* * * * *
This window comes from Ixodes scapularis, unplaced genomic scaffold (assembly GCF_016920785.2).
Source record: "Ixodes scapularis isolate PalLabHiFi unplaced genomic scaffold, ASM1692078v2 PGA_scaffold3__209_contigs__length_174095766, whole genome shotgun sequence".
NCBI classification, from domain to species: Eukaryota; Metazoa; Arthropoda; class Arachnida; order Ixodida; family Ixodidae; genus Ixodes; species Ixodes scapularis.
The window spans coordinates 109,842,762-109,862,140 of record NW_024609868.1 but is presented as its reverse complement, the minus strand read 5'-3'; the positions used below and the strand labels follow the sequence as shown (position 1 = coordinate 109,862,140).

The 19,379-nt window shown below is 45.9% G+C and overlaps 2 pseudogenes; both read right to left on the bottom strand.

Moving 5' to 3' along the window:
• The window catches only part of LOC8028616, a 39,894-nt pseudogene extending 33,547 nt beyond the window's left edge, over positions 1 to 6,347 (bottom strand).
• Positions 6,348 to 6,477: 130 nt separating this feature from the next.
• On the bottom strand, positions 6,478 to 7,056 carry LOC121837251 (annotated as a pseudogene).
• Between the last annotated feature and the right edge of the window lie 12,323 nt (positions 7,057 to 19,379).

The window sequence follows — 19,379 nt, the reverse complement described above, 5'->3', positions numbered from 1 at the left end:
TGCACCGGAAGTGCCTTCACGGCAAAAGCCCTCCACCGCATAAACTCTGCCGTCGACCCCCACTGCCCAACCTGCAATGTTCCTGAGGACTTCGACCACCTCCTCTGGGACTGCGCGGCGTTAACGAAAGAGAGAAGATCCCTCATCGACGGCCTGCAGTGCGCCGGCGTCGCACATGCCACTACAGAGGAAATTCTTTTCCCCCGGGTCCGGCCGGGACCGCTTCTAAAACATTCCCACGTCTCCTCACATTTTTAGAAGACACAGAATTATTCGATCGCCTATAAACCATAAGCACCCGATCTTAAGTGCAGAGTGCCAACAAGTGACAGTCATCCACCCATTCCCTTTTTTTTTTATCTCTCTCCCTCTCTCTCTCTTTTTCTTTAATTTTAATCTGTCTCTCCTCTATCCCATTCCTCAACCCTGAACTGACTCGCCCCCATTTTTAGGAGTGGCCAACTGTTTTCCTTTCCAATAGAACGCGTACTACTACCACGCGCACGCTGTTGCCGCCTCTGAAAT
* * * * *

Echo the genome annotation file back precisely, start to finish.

This window comes from Ixodes scapularis, unplaced genomic scaffold (assembly GCF_016920785.2).
Source record: "Ixodes scapularis isolate PalLabHiFi unplaced genomic scaffold, ASM1692078v2 PGA_scaffold3__209_contigs__length_174095766, whole genome shotgun sequence".
NCBI classification, from domain to species: Eukaryota; Metazoa; Arthropoda; class Arachnida; order Ixodida; family Ixodidae; genus Ixodes; species Ixodes scapularis.
The window spans coordinates 109,842,762-109,862,140 of record NW_024609868.1 but is presented as its reverse complement, the minus strand read 5'-3'; the positions used below and the strand labels follow the sequence as shown (position 1 = coordinate 109,862,140).

The 19,379-nt window shown below is 45.9% G+C and overlaps 2 pseudogenes; both read right to left on the bottom strand.

Moving 5' to 3' along the window:
• The window catches only part of LOC8028616, a 39,894-nt pseudogene extending 33,547 nt beyond the window's left edge, over positions 1 to 6,347 (bottom strand).
• Positions 6,348 to 6,477: 130 nt separating this feature from the next.
• On the bottom strand, positions 6,478 to 7,056 carry LOC121837251 (annotated as a pseudogene).
• Between the last annotated feature and the right edge of the window lie 12,323 nt (positions 7,057 to 19,379).

The window sequence follows — 19,379 nt, the reverse complement described above, 5'->3', positions numbered from 1 at the left end:
TGCACCGGAAGTGCCTTCACGGCAAAAGCCCTCCACCGCATAAACTCTGCCGTCGACCCCCACTGCCCAACCTGCAATGTTCCTGAGGACTTCGACCACCTCCTCTGGGACTGCGCGGCGTTAACGAAAGAGAGAAGATCCCTCATCGACGGCCTGCAGTGCGCCGGCGTCGCACATGCCACTACAGAGGAAATTCTTTTCCCCCGGGTCCGGCCGGGACCGCTTCTAAAACATTCCCACGTCTCCTCACATTTTTAGAAGACACAGAATTATTCGATCGCCTATAAACCATAAGCACCCGATCTTAAGTGCAGAGTGCCAACAAGTGACAGTCATCCACCCATTCCCTTTTTTTTTTATCTCTCTCCCTCTCTCTCTCTTTTTCTTTAATTTTAATCTGTCTCTCCTCTATCCCATTCCTCAACCCTGAACTGACTCGCCCCCATTTTTAGGAGTGGCCAACTGTTTTCCTTTCCAATAGAACGCGTACTACTACCACGCGCACGCTGTTGCCGCCTCTGAAAT